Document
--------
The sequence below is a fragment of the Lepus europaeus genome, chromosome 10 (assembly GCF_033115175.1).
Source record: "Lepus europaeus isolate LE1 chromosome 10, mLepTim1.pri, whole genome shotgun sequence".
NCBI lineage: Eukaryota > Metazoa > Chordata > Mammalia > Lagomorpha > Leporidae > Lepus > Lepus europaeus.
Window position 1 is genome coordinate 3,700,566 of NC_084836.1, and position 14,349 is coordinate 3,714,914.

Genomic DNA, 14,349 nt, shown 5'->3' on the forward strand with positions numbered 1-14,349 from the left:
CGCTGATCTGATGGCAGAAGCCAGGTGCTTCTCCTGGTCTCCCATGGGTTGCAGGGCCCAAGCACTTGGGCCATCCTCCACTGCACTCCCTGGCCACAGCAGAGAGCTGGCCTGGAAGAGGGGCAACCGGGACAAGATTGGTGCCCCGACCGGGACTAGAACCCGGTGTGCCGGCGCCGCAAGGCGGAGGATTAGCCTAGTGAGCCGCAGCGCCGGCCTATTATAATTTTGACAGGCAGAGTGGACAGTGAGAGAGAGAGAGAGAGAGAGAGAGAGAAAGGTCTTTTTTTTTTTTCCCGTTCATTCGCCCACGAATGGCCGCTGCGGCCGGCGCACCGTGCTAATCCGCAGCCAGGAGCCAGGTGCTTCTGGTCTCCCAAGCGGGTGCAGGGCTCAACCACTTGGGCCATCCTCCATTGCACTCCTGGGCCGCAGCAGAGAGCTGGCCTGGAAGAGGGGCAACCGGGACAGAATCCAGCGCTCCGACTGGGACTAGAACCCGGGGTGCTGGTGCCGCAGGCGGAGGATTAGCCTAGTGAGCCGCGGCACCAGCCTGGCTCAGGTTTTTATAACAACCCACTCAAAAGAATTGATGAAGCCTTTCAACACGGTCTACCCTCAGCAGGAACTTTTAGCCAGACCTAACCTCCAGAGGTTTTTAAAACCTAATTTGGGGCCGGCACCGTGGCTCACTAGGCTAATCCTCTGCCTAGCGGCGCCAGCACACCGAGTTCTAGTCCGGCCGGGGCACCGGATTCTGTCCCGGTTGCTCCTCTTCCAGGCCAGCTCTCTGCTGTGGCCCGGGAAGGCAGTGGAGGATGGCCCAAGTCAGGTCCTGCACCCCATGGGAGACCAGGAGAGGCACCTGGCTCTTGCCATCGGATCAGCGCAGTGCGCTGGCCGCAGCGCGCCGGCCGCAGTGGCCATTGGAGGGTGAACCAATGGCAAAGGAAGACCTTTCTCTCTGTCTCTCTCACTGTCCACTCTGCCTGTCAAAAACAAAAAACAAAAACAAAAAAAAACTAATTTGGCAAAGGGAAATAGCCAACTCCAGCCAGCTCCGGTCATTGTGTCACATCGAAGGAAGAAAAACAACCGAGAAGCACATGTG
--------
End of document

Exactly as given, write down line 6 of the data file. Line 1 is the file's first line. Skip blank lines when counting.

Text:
CGCTGATCTGATGGCAGAAGCCAGGTGCTTCTCCTGGTCTCCCATGGGTTGCAGGGCCCAAGCACTTGGGCCATCCTCCACTGCACTCCCTGGCCACAGCAGAGAGCTGGCCTGGAAGAGGGGCAACCGGGACAAGATTGGTGCCCCGACCGGGACTAGAACCCGGTGTGCCGGCGCCGCAAGGCGGAGGATTAGCCTAGTGAGCCGCAGCGCCGGCCTATTATAATTTTGACAGGCAGAGTGGACAGTGAGAGAGAGAGAGAGAGAGAGAGAGAGAAAGGTCTTTTTTTTTTTTCCCGTTCATTCGCCCACGAATGGCCGCTGCGGCCGGCGCACCGTGCTAATCCGCAGCCAGGAGCCAGGTGCTTCTGGTCTCCCAAGCGGGTGCAGGGCTCAACCACTTGGGCCATCCTCCATTGCACTCCTGGGCCGCAGCAGAGAGCTGGCCTGGAAGAGGGGCAACCGGGACAGAATCCAGCGCTCCGACTGGGACTAGAACCCGGGGTGCTGGTGCCGCAGGCGGAGGATTAGCCTAGTGAGCCGCGGCACCAGCCTGGCTCAGGTTTTTATAACAACCCACTCAAAAGAATTGATGAAGCCTTTCAACACGGTCTACCCTCAGCAGGAACTTTTAGCCAGACCTAACCTCCAGAGGTTTTTAAAACCTAATTTGGGGCCGGCACCGTGGCTCACTAGGCTAATCCTCTGCCTAGCGGCGCCAGCACACCGAGTTCTAGTCCGGCCGGGGCACCGGATTCTGTCCCGGTTGCTCCTCTTCCAGGCCAGCTCTCTGCTGTGGCCCGGGAAGGCAGTGGAGGATGGCCCAAGTCAGGTCCTGCACCCCATGGGAGACCAGGAGAGGCACCTGGCTCTTGCCATCGGATCAGCGCAGTGCGCTGGCCGCAGCGCGCCGGCCGCAGTGGCCATTGGAGGGTGAACCAATGGCAAAGGAAGACCTTTCTCTCTGTCTCTCTCACTGTCCACTCTGCCTGTCAAAAACAAAAAACAAAAACAAAAAAAAACTAATTTGGCAAAGGGAAATAGCCAACTCCAGCCAGCTCCGGTCATTGTGTCACATCGAAGGAAGAAAAACAACCGAGAAGCACATGTG